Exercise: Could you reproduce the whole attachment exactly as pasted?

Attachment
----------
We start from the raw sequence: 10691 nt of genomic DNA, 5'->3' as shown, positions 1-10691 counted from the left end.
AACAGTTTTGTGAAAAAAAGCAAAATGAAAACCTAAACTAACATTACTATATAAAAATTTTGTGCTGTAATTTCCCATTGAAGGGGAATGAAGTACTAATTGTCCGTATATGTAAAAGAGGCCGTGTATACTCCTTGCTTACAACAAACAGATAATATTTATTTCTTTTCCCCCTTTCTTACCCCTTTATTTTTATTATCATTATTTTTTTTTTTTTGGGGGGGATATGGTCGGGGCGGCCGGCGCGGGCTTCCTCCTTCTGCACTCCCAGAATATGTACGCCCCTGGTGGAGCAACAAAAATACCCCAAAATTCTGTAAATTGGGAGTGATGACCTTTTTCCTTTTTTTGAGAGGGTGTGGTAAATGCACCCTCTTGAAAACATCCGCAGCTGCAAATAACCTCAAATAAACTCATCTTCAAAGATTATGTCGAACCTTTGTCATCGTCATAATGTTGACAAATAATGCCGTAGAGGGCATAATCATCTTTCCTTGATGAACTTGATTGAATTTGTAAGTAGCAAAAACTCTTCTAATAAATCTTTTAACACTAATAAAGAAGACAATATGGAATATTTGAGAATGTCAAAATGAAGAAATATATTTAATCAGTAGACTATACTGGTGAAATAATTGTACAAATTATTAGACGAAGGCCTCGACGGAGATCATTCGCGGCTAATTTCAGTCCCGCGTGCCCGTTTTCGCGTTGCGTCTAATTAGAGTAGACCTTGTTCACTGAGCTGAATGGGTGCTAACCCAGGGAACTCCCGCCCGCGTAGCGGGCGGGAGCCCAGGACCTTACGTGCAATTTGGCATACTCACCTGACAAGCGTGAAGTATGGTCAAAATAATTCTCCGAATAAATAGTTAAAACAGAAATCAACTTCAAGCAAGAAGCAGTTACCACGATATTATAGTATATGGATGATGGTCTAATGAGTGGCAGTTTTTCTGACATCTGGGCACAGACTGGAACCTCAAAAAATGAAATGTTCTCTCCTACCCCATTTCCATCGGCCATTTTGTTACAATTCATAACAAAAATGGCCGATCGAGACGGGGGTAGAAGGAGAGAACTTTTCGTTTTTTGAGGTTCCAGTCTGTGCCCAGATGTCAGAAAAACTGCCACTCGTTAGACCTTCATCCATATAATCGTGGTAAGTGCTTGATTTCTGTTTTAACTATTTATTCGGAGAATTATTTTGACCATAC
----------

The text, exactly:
We start from the raw sequence: 10691 nt of genomic DNA, 5'->3' as shown, positions 1-10691 counted from the left end.
AACAGTTTTGTGAAAAAAAGCAAAATGAAAACCTAAACTAACATTACTATATAAAAATTTTGTGCTGTAATTTCCCATTGAAGGGGAATGAAGTACTAATTGTCCGTATATGTAAAAGAGGCCGTGTATACTCCTTGCTTACAACAAACAGATAATATTTATTTCTTTTCCCCCTTTCTTACCCCTTTATTTTTATTATCATTATTTTTTTTTTTTTGGGGGGGATATGGTCGGGGCGGCCGGCGCGGGCTTCCTCCTTCTGCACTCCCAGAATATGTACGCCCCTGGTGGAGCAACAAAAATACCCCAAAATTCTGTAAATTGGGAGTGATGACCTTTTTCCTTTTTTTGAGAGGGTGTGGTAAATGCACCCTCTTGAAAACATCCGCAGCTGCAAATAACCTCAAATAAACTCATCTTCAAAGATTATGTCGAACCTTTGTCATCGTCATAATGTTGACAAATAATGCCGTAGAGGGCATAATCATCTTTCCTTGATGAACTTGATTGAATTTGTAAGTAGCAAAAACTCTTCTAATAAATCTTTTAACACTAATAAAGAAGACAATATGGAATATTTGAGAATGTCAAAATGAAGAAATATATTTAATCAGTAGACTATACTGGTGAAATAATTGTACAAATTATTAGACGAAGGCCTCGACGGAGATCATTCGCGGCTAATTTCAGTCCCGCGTGCCCGTTTTCGCGTTGCGTCTAATTAGAGTAGACCTTGTTCACTGAGCTGAATGGGTGCTAACCCAGGGAACTCCCGCCCGCGTAGCGGGCGGGAGCCCAGGACCTTACGTGCAATTTGGCATACTCACCTGACAAGCGTGAAGTATGGTCAAAATAATTCTCCGAATAAATAGTTAAAACAGAAATCAACTTCAAGCAAGAAGCAGTTACCACGATATTATAGTATATGGATGATGGTCTAATGAGTGGCAGTTTTTCTGACATCTGGGCACAGACTGGAACCTCAAAAAATGAAATGTTCTCTCCTACCCCATTTCCATCGGCCATTTTGTTACAATTCATAACAAAAATGGCCGATCGAGACGGGGGTAGAAGGAGAGAACTTTTCGTTTTTTGAGGTTCCAGTCTGTGCCCAGATGTCAGAAAAACTGCCACTCGTTAGACCTTCATCCATATAATCGTGGTAAGTGCTTGATTTCTGTTTTAACTATTTATTCGGAGAATTATTTTGACCATAC